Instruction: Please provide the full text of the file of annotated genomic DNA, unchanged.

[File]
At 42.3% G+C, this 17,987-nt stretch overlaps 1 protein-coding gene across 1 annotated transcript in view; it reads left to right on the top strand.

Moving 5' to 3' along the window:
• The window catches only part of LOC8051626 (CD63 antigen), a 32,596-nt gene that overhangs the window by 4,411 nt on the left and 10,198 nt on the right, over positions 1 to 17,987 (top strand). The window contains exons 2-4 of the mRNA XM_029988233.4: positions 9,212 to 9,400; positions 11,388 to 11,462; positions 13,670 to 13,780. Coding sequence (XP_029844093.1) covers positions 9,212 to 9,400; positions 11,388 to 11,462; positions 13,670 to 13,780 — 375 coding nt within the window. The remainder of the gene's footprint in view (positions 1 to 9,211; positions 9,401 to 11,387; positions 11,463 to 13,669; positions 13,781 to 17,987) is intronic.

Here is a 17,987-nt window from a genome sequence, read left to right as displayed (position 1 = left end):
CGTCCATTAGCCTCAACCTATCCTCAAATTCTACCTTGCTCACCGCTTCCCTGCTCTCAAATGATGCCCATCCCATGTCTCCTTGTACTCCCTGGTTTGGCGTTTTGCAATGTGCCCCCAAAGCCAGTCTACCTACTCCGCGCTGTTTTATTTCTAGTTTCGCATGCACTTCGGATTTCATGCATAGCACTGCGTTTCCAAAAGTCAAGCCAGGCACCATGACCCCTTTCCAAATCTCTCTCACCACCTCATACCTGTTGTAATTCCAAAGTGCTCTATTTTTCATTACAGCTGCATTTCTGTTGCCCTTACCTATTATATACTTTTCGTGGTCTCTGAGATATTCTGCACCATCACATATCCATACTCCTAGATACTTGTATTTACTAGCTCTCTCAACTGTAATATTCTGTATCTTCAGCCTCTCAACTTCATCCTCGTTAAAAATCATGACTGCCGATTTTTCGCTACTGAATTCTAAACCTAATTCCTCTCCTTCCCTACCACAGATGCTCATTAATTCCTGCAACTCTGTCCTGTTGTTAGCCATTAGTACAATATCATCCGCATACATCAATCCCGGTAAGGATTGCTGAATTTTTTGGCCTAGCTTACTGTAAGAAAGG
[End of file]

At 42.3% G+C, this 17,987-nt stretch overlaps 1 protein-coding gene across 1 annotated transcript in view; it reads left to right on the top strand.

Moving 5' to 3' along the window:
• The window catches only part of LOC8051626 (CD63 antigen), a 32,596-nt gene that overhangs the window by 4,411 nt on the left and 10,198 nt on the right, over positions 1 to 17,987 (top strand). The window contains exons 2-4 of the mRNA XM_029988233.4: positions 9,212 to 9,400; positions 11,388 to 11,462; positions 13,670 to 13,780. Coding sequence (XP_029844093.1) covers positions 9,212 to 9,400; positions 11,388 to 11,462; positions 13,670 to 13,780 — 375 coding nt within the window. The remainder of the gene's footprint in view (positions 1 to 9,211; positions 9,401 to 11,387; positions 11,463 to 13,669; positions 13,781 to 17,987) is intronic.

Here is a 17,987-nt window from a genome sequence, read left to right as displayed (position 1 = left end):
CGTCCATTAGCCTCAACCTATCCTCAAATTCTACCTTGCTCACCGCTTCCCTGCTCTCAAATGATGCCCATCCCATGTCTCCTTGTACTCCCTGGTTTGGCGTTTTGCAATGTGCCCCCAAAGCCAGTCTACCTACTCCGCGCTGTTTTATTTCTAGTTTCGCATGCACTTCGGATTTCATGCATAGCACTGCGTTTCCAAAAGTCAAGCCAGGCACCATGACCCCTTTCCAAATCTCTCTCACCACCTCATACCTGTTGTAATTCCAAAGTGCTCTATTTTTCATTACAGCTGCATTTCTGTTGCCCTTACCTATTATATACTTTTCGTGGTCTCTGAGATATTCTGCACCATCACATATCCATACTCCTAGATACTTGTATTTACTAGCTCTCTCAACTGTAATATTCTGTATCTTCAGCCTCTCAACTTCATCCTCGTTAAAAATCATGACTGCCGATTTTTCGCTACTGAATTCTAAACCTAATTCCTCTCCTTCCCTACCACAGATGCTCATTAATTCCTGCAACTCTGTCCTGTTGTTAGCCATTAGTACAATATCATCCGCATACATCAATCCCGGTAAGGATTGCTGAATTTTTTGGCCTAGCTTACTGTAAGAAAGG